Redskins Sign Tracy Porter: Grading the Move and What It Means for Washington

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Redskins Sign Tracy Porter: Grading the Move and What It Means for Washington
Kelley L Cox-USA TODAY Sports

Two days into free agency, the Washington Redskins have seemingly gone out of their way to avoid falling back into old free-spending, star-chasing Redskins habits, despite having money to spend for the first time in several years. 

But this is a team without a first-round pick and with a lot of holes on both sides of the ball. So I gotta say, I don't understand what the hell they're thinking as they navigate the free-agent market. 

Signing Shawn Lauvao, Adam HaywardDarryl Sharpton, Clifton Geathers—According to Mike Jones of the Washington Post—and Bruce Campbell to cost-friendly contracts in order to add depth and help a wretched special-teams unit is something most of us can understand and live with. Lauvao has a chance to start at a somewhat reasonable $4 million a year, and the rest of those guys combined will probably cost about the same (no more than $6 million in total, depending on Geathers' deal, which is still undisclosed).  

No big splashes, but some sensible moves. 

Until you arrive at Tracy Porter, who agreed to terms on Thursday, according to NFL Media's Ian Rapoport

Porter is an unreliable journeyman who, as far as I can tell, is a slightly younger version of Josh Wilson. Wilson isn't back because he was a dud in coverage each of the last two years, and there's no reason to expect things to be any smoother with Porter stepping into his shoes. 

Porter is a name, nothing more. He's the guy who intercepted Peyton Manning to clinch a Super Bowl victory for the Saints in 2009. But he was destroyed in coverage time and again in 2011, which is why New Orleans let him walk.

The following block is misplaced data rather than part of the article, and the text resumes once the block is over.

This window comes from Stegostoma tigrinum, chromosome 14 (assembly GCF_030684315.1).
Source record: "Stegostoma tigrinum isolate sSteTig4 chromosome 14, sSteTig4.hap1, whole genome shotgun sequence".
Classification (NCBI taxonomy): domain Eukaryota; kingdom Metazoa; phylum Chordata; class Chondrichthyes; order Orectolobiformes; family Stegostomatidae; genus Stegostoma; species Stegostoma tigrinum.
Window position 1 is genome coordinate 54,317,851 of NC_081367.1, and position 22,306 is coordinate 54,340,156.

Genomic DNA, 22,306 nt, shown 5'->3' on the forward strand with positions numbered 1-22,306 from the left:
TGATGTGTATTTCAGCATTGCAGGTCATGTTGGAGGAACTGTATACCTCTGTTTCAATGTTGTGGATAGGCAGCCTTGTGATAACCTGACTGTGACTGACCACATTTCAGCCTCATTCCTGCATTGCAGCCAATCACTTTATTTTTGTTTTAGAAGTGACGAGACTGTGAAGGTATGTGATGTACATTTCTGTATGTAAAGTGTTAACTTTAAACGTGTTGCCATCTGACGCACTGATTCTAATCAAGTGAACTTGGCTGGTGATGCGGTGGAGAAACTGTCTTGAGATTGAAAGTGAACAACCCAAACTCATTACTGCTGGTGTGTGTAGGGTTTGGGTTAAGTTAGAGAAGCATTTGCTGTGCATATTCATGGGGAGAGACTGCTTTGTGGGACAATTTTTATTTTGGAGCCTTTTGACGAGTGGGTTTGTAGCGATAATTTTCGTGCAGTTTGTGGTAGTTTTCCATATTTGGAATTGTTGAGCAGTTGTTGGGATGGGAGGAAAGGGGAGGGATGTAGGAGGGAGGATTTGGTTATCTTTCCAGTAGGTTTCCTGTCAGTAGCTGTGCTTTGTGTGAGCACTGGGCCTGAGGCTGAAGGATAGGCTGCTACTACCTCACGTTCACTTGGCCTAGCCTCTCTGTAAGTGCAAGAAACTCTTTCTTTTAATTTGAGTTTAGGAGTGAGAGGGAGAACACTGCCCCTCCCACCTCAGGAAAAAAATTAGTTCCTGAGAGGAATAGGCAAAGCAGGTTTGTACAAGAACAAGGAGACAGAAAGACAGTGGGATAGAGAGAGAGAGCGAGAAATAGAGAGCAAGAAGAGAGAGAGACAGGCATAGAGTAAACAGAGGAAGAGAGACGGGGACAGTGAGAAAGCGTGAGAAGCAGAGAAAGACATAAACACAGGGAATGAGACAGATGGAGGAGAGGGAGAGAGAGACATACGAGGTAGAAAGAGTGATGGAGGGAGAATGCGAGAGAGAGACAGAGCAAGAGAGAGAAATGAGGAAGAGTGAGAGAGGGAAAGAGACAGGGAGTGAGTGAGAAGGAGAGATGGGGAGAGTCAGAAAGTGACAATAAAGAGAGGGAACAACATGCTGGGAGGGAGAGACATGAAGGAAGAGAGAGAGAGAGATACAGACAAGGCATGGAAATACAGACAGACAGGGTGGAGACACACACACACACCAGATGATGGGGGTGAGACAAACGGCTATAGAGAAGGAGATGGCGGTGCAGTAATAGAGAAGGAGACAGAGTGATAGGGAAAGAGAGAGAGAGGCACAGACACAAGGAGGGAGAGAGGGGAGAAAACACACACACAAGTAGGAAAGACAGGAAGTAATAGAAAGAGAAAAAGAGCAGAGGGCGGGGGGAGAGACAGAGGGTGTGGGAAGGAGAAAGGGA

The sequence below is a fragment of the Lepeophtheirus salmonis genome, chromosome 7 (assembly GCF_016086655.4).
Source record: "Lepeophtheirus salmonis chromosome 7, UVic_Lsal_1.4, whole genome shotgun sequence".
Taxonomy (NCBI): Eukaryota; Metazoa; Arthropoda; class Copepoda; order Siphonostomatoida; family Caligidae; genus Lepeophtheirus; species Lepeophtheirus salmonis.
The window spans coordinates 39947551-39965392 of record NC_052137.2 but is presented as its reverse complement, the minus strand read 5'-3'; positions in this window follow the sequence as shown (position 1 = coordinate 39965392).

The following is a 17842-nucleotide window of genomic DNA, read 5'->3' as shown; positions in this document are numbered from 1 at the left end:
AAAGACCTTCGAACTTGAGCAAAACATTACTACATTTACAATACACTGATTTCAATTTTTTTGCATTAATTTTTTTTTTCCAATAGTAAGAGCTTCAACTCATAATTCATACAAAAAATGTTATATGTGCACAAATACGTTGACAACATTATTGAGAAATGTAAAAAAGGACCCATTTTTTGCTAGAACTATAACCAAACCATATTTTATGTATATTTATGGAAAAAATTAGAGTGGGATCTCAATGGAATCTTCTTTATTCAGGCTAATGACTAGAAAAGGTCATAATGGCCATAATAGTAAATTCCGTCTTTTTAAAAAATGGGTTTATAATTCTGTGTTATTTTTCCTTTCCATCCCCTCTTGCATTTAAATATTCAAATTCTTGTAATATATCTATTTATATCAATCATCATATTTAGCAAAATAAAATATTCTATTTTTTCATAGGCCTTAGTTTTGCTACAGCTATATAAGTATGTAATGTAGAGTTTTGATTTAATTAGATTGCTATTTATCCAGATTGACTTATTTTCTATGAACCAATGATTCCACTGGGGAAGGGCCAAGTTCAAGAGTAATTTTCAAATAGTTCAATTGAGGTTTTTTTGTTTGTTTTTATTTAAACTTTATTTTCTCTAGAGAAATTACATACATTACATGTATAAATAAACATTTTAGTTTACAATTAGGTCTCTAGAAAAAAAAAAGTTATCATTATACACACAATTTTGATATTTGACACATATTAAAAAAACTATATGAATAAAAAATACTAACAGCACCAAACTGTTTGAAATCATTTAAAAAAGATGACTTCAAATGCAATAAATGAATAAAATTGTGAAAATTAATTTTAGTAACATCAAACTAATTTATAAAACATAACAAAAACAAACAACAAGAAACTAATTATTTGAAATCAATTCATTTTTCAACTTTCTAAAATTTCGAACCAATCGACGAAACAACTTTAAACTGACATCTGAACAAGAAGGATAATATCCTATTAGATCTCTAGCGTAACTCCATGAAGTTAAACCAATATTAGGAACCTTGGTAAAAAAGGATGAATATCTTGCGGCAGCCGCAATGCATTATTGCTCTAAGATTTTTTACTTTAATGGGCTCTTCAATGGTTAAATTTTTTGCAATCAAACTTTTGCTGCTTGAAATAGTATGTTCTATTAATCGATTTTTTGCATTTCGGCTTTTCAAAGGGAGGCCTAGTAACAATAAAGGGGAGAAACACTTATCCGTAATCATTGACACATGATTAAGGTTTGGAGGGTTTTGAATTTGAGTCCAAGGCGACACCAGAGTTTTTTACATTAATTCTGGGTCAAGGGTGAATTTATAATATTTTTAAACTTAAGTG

Same thing happened in Denver in 2012, which is why the Broncos made no attempt to re-sign him after a weak, injury-plagued season. 

And then, after being torched for a full season in Oakland in 2013, the Raiders, who according to OvertheCap.com entered the offseason with a league-high $65 million in cap space, also made little or no effort to re-sign the 27-year-old corner. 

If a defensive player is ditched by three mediocre defensive teams in three consecutive years, he shouldn't be on your radar. 

The Raiders won only four games last year and had the fifth-worst pass defense in the NFL. The batch of cornerbacks on their current roster have a combined three career starts. They're a mess, and yet they were cool with the idea of moving on without Porter. 

It's nice that he's a former second-round pick with 59 career starts under his belt and is supposed to be in his prime. But the guy has just five interceptions in 48 games since 2010. It gets worse:

  • He missed 18 tackles in 2013, per Pro Football Focus (subscription required), which was two more than Wilson and was tied with DeAngelo Hall for the second-highest total among NFL cornerbacks. Another poor tackler is not something the 'Skins need. 
  • Pro Football Focus grades on their own are worth little more than a grain of salt, but it's worth mentioning that PFF ranked him 105th out of 110 qualifying cornerbacks last season. 
  • Before he went down for the year five weeks into the 2012 season, opposing quarterbacks had a 108.1 passer rating when throwing his way, per PFF. That number was 100.4 in 2011 and 93.7 in 2013. All bad. 

Porter might only be a piece of a larger offseason puzzle, and he's certainly an upgrade as a No. 4 corner, but as a nickel guy behind Hall and David Amerson I'm not sure he's a better option than Wilson would have been. 

Fresh blood is sometimes good, but in this case it shouldn't have been worth anything more than the veteran minimum salary. Porter isn't a starting-caliber player and doesn't deserve starter money. 

Washington didn't have to go on a spending spree this week, but there's a difference between spending smart and wimping out. With over $16 million to spend, the 'Skins took an overly cautious route and probably ended up wasting money on Porter. 

I understand not wanting to pay for Aqib Talib or Darrelle Revis, but they probably could have had Corey Graham or Nolan Carroll, both of whom are better all-around players at that position, for only a few extra million dollars. 

GRADE: F

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